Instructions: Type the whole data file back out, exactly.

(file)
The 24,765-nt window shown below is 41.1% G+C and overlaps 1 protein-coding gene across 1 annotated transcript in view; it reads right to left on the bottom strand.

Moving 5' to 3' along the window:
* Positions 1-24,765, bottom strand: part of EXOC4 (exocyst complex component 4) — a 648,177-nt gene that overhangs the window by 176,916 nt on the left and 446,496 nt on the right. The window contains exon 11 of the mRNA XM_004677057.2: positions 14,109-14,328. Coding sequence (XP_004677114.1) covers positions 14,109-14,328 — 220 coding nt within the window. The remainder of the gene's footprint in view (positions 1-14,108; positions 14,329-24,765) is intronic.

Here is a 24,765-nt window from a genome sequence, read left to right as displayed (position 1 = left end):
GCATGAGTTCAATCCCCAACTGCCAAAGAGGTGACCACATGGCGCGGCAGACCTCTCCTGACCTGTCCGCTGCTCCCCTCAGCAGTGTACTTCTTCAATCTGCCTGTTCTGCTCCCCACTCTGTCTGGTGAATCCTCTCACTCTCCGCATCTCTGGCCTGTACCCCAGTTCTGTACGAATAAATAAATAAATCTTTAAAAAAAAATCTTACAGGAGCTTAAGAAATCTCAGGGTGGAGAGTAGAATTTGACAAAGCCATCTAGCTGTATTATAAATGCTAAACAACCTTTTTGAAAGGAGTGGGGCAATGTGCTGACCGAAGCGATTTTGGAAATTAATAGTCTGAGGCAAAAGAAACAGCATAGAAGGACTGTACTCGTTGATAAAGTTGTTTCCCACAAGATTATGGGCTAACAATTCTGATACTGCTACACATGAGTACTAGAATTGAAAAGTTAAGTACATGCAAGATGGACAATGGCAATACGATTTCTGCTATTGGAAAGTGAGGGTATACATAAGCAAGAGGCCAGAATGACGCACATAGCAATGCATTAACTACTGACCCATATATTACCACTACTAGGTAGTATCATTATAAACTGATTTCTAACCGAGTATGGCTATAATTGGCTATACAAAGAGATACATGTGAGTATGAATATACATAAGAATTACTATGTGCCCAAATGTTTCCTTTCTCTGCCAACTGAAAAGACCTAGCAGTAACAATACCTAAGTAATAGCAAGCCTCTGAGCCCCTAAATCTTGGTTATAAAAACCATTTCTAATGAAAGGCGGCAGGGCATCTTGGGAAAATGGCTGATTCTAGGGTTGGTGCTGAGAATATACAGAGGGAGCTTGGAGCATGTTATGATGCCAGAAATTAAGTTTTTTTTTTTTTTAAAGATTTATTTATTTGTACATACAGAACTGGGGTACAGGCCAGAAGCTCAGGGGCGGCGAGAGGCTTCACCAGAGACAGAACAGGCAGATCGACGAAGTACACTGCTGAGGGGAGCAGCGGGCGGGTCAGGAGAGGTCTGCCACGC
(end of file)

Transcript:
The 24,765-nt window shown below is 41.1% G+C and overlaps 1 protein-coding gene across 1 annotated transcript in view; it reads right to left on the bottom strand.

Moving 5' to 3' along the window:
* Positions 1-24,765, bottom strand: part of EXOC4 (exocyst complex component 4) — a 648,177-nt gene that overhangs the window by 176,916 nt on the left and 446,496 nt on the right. The window contains exon 11 of the mRNA XM_004677057.2: positions 14,109-14,328. Coding sequence (XP_004677114.1) covers positions 14,109-14,328 — 220 coding nt within the window. The remainder of the gene's footprint in view (positions 1-14,108; positions 14,329-24,765) is intronic.

Here is a 24,765-nt window from a genome sequence, read left to right as displayed (position 1 = left end):
GCATGAGTTCAATCCCCAACTGCCAAAGAGGTGACCACATGGCGCGGCAGACCTCTCCTGACCTGTCCGCTGCTCCCCTCAGCAGTGTACTTCTTCAATCTGCCTGTTCTGCTCCCCACTCTGTCTGGTGAATCCTCTCACTCTCCGCATCTCTGGCCTGTACCCCAGTTCTGTACGAATAAATAAATAAATCTTTAAAAAAAAATCTTACAGGAGCTTAAGAAATCTCAGGGTGGAGAGTAGAATTTGACAAAGCCATCTAGCTGTATTATAAATGCTAAACAACCTTTTTGAAAGGAGTGGGGCAATGTGCTGACCGAAGCGATTTTGGAAATTAATAGTCTGAGGCAAAAGAAACAGCATAGAAGGACTGTACTCGTTGATAAAGTTGTTTCCCACAAGATTATGGGCTAACAATTCTGATACTGCTACACATGAGTACTAGAATTGAAAAGTTAAGTACATGCAAGATGGACAATGGCAATACGATTTCTGCTATTGGAAAGTGAGGGTATACATAAGCAAGAGGCCAGAATGACGCACATAGCAATGCATTAACTACTGACCCATATATTACCACTACTAGGTAGTATCATTATAAACTGATTTCTAACCGAGTATGGCTATAATTGGCTATACAAAGAGATACATGTGAGTATGAATATACATAAGAATTACTATGTGCCCAAATGTTTCCTTTCTCTGCCAACTGAAAAGACCTAGCAGTAACAATACCTAAGTAATAGCAAGCCTCTGAGCCCCTAAATCTTGGTTATAAAAACCATTTCTAATGAAAGGCGGCAGGGCATCTTGGGAAAATGGCTGATTCTAGGGTTGGTGCTGAGAATATACAGAGGGAGCTTGGAGCATGTTATGATGCCAGAAATTAAGTTTTTTTTTTTTTTAAAGATTTATTTATTTGTACATACAGAACTGGGGTACAGGCCAGAAGCTCAGGGGCGGCGAGAGGCTTCACCAGAGACAGAACAGGCAGATCGACGAAGTACACTGCTGAGGGGAGCAGCGGGCGGGTCAGGAGAGGTCTGCCACGC